Online Encyclopedia

ASPARAGINE

Online Encyclopedia
Originally appearing in Volume V02, Page 765 of the 1911 Encyclopedia Britannica.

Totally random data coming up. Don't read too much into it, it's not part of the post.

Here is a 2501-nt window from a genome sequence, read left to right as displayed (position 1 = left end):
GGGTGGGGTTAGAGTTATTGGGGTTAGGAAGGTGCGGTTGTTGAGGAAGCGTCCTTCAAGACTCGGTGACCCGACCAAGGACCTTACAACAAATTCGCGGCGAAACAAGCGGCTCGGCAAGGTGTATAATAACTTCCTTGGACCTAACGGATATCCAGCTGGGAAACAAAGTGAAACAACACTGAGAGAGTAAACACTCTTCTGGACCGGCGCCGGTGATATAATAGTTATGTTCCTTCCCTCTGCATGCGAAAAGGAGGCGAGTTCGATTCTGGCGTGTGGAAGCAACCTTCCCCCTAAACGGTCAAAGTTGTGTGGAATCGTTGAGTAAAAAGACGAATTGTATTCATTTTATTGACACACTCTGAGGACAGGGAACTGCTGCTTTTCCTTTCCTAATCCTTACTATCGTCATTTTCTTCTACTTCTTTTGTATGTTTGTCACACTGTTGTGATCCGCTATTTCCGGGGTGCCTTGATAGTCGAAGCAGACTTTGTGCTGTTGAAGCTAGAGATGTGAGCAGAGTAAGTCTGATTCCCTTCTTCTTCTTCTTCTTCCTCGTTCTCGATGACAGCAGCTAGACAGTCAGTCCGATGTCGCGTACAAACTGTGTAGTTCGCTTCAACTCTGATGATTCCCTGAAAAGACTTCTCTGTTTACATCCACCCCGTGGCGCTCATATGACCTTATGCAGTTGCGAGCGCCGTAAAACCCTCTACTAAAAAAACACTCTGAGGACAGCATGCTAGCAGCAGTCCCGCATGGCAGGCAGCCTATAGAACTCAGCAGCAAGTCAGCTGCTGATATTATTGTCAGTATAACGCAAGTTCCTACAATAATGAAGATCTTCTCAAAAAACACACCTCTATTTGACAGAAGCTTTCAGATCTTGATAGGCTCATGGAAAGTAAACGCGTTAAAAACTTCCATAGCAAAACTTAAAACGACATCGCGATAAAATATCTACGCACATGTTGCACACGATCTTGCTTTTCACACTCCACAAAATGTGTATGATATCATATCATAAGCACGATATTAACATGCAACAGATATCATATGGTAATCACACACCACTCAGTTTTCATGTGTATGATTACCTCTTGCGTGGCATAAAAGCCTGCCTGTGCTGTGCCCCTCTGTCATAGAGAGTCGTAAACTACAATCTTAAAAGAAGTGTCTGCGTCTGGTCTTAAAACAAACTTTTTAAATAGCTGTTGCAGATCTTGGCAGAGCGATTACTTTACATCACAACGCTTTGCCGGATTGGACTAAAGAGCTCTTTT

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ASPARAGINE, C4HsN203, a naturally occurring base, found in plants belonging to the natural orders Leguminosae and Cruciferae. It occurs in two optically active forms, namely, as laevo-asparagine and dextro-asparagine. Laevo-asparagine was isolated in 18os by L. N. Vauquelin. A. Piutti (Gazz. chim. Ital., 1887, 17, p. 126; 1888, 18, p. 457) synthesized the asparagines from the monomethyl ester of inactive aspartic acid by heating it with alcoholic ammonia. In this way a mixture of the two asparagines was obtained, which were separated by picking out the hemihedral crystals. HOOC•CH•NH2•CH2•COOC2H5+NH3 = C2H SOH +H000•CH• NH2•CH2•CONH2. Laevo-asparagine is slightly soluble in cold water and readily soluble in hot water. It crystallizes in prisms, containing one molecule of water of crystallization, the anhydrous form melting at 234–235° C. Nitrous acid converts it into malic acid, HOOC•CHOH•CHZ•COOH. It is laevo-rotatory in aqueous or in alkaline solution, and dextro-rotatory in acid solution (L. Pasteur, Ann.Chim. Phys., 1851 [21, 31, p. 67). Dextro-asparagine was first found in 1886 in the shoots of the vetch (Piutti). It forms rhombic crystals possessing a sweet taste. It is dextrorotatory in aqueous or alkaline solution, and laevo-rotatory in acid solution. Hydrolysis by means of acids or alkalis converts the asparagines into aspartic acid; whilst on heating with water in a sealed tube they are converted into ammonium aspartate. The constitution of the asparagines has been determined by A. Piutti (Gazz. chim. Ital., 1888, 18, p. 457).
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